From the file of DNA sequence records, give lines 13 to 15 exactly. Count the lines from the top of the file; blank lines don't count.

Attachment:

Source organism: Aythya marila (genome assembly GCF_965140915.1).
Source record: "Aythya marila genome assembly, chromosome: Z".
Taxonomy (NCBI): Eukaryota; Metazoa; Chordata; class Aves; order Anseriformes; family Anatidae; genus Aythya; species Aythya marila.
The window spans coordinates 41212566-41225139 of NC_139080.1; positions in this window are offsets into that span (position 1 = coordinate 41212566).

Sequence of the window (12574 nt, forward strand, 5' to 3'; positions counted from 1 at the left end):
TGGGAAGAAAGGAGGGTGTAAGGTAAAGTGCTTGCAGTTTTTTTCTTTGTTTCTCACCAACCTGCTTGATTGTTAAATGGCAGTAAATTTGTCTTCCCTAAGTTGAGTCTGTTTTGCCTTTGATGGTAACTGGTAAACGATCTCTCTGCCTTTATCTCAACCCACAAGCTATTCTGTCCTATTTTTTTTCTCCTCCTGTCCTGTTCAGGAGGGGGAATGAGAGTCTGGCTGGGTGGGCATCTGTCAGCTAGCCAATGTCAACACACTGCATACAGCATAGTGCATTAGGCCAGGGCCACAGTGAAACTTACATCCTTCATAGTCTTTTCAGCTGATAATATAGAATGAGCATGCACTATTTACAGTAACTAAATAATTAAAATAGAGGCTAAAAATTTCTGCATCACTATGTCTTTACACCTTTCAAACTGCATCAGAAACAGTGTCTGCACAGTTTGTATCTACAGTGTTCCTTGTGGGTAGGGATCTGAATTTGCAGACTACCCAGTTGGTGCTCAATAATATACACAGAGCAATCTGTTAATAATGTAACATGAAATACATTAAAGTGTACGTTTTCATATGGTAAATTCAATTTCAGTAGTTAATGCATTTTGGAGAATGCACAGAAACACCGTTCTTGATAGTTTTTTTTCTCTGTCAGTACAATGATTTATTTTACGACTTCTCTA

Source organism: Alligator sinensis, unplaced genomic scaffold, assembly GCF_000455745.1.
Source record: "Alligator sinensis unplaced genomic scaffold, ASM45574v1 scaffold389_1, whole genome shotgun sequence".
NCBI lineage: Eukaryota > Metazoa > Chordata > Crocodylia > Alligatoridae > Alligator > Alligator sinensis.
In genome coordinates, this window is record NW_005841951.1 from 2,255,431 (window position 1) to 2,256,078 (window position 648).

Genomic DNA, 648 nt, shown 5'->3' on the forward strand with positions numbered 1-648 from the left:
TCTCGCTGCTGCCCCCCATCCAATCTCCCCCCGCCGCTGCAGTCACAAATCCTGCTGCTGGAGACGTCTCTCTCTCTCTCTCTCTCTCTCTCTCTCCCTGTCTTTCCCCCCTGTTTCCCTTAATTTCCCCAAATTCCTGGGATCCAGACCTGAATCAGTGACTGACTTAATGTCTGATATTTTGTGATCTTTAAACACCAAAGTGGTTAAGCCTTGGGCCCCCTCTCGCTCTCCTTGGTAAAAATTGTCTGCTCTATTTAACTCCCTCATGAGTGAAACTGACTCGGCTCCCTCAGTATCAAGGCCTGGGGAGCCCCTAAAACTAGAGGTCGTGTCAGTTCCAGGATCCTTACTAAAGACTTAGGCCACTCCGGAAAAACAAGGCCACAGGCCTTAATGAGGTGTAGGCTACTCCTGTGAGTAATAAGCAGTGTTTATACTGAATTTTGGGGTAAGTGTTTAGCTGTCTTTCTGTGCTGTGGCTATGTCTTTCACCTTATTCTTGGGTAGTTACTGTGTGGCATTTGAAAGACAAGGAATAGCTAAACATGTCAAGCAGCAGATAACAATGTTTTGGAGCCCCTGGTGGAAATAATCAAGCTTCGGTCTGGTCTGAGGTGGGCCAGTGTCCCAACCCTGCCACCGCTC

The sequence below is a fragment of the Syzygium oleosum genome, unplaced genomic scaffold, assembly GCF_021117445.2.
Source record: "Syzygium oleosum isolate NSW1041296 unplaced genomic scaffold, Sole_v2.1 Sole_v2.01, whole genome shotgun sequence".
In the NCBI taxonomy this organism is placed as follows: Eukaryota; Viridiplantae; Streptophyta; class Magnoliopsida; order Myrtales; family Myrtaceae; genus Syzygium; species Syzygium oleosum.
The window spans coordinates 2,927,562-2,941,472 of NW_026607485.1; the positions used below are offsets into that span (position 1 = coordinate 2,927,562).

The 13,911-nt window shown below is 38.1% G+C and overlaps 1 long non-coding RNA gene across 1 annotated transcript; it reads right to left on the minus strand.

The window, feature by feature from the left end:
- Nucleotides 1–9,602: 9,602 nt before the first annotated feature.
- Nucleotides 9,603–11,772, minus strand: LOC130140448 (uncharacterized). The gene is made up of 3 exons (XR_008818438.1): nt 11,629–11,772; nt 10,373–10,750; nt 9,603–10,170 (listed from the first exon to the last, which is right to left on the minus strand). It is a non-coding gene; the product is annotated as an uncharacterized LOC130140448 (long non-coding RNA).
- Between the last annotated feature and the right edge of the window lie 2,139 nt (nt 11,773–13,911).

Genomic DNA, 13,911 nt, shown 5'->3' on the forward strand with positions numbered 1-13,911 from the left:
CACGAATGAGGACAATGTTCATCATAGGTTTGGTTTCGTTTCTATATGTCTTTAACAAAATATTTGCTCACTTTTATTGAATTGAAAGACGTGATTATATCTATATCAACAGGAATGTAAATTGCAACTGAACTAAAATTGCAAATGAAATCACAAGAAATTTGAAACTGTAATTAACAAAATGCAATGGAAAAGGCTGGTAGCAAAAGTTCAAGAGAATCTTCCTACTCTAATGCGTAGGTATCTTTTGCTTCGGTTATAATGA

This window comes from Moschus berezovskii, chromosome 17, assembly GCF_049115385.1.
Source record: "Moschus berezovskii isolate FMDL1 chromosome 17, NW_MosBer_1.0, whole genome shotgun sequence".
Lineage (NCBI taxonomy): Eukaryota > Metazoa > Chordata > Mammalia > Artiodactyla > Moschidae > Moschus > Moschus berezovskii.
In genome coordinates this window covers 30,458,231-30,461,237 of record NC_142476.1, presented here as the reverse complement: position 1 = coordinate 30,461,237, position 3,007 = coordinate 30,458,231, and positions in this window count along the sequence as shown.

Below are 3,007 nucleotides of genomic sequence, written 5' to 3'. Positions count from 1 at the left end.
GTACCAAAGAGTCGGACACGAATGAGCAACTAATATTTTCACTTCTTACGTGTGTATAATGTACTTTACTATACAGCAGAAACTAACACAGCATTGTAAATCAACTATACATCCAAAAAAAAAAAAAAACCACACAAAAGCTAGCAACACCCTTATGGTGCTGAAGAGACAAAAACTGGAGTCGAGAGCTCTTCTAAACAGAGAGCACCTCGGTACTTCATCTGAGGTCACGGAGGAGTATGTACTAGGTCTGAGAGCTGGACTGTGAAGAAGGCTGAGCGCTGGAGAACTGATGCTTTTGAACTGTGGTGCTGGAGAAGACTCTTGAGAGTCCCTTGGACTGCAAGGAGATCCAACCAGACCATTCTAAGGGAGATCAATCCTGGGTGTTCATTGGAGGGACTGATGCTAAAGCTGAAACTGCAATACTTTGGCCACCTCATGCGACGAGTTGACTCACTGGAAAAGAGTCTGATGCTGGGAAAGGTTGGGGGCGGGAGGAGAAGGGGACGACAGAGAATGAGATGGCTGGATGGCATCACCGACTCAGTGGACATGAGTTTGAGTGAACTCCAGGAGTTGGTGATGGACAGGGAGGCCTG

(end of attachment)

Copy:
The sequence below is a fragment of the Syzygium oleosum genome, unplaced genomic scaffold, assembly GCF_021117445.2.
Source record: "Syzygium oleosum isolate NSW1041296 unplaced genomic scaffold, Sole_v2.1 Sole_v2.01, whole genome shotgun sequence".
In the NCBI taxonomy this organism is placed as follows: Eukaryota; Viridiplantae; Streptophyta; class Magnoliopsida; order Myrtales; family Myrtaceae; genus Syzygium; species Syzygium oleosum.